Picture of the Week

Diatoms - Diatomeae

© 2000 by Image Quest 3-D
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© 2000 by Image Quest 3-D
Read our copyright notice
Actinocyclus sp.
Chain Diatom

Illustrated here are two different kinds of diatom, class Diatomeae, phylum Chrysophyta. These organisms belong to the plant Kingdom. Both of these are planktonic, marine specimens.

The discoid forms (above left), Actinocyclus sp., belong to a group of diatoms that are renowned for their birefringent colours. These specimens were mounted upon a victorian microscope slide.

The living chain diatom (above right) was shot in 3-D and in doing so, it became obvious that the cells are triangular in cross-section and that the yellow nuclear mass within is suspended in the centre of the cell by cytoplasmic strands.

Diatoms are unicellular organisms that lack a flagellum. They range from 0.0015 to 2 mm in size and their siliciceous tests may be cylindrical, elliptical, polygonal or lancet shape, some forming long chain-like colonies. Diatoms inhabit both freshwater and marine environments and belong to both the planktonic and benthic communities. Some planktonic forms can regulate their buoyancy, and many benthic species are able to crawl slowly over the substrate. It is thought that some diatoms secrete a mucus-like substance that aids their locomotion. Though the majority of diatoms are free-living and autotrophic, some are symbionts or parasites upon, for example, foraminifera, corals and algae.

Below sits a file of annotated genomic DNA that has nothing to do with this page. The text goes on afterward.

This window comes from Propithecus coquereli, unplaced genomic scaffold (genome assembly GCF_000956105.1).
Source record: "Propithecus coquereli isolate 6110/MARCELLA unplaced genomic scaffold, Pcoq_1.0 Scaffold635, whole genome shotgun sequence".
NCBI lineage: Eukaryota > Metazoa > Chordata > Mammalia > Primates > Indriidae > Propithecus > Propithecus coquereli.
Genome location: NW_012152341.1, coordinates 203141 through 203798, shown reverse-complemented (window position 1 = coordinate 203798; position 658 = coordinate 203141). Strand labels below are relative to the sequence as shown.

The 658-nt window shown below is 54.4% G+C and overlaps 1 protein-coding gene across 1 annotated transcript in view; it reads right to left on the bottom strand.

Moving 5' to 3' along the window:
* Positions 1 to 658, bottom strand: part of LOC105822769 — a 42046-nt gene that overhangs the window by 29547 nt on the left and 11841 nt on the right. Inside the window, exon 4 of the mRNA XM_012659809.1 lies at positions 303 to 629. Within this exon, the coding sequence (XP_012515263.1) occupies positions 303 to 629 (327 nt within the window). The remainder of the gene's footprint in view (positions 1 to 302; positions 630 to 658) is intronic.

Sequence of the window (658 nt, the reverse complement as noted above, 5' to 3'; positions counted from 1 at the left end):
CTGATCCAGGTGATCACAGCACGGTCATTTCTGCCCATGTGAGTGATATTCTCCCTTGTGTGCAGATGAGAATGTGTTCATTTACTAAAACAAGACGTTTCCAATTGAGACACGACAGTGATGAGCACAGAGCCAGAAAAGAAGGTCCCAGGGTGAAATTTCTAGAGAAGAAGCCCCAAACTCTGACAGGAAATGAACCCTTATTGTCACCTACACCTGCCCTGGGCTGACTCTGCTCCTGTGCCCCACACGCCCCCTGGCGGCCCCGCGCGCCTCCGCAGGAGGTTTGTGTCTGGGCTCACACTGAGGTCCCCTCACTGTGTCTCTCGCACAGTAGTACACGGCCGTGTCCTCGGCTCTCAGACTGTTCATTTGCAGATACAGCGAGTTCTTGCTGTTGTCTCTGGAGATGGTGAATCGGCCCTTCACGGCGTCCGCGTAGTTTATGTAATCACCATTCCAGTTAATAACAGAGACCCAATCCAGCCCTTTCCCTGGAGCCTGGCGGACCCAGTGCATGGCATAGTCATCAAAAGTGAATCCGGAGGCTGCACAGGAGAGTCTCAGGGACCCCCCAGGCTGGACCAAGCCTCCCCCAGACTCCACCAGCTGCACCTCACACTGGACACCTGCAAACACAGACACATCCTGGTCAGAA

At present about 70,000 species, both fossil and recent, have been described. Diatoms are both abundant and of vital importance. They are thought to comprise approximately a quarter of plant life by weight and produce at least a quarter of the oxygen we breathe. In life they provide high quality nutrition for a wide range of animals, from small protozoans to large baleen whales. In death they fall to the ocean floor and create an oil-rich plasma layer that is, over thousands of years, transformed into petroleum. Their silicieous tests are commonly mined and used as filters and abrasives. In addition to their economic value diatoms are important environmental indicators. Extant diatoms enable biologists to accurately assess the pollution levels in certain ecosystems, whereas extinct diatoms aid palaeontologists to reconstruct palaeoclimates and interpret the depositional environment of certain strata.


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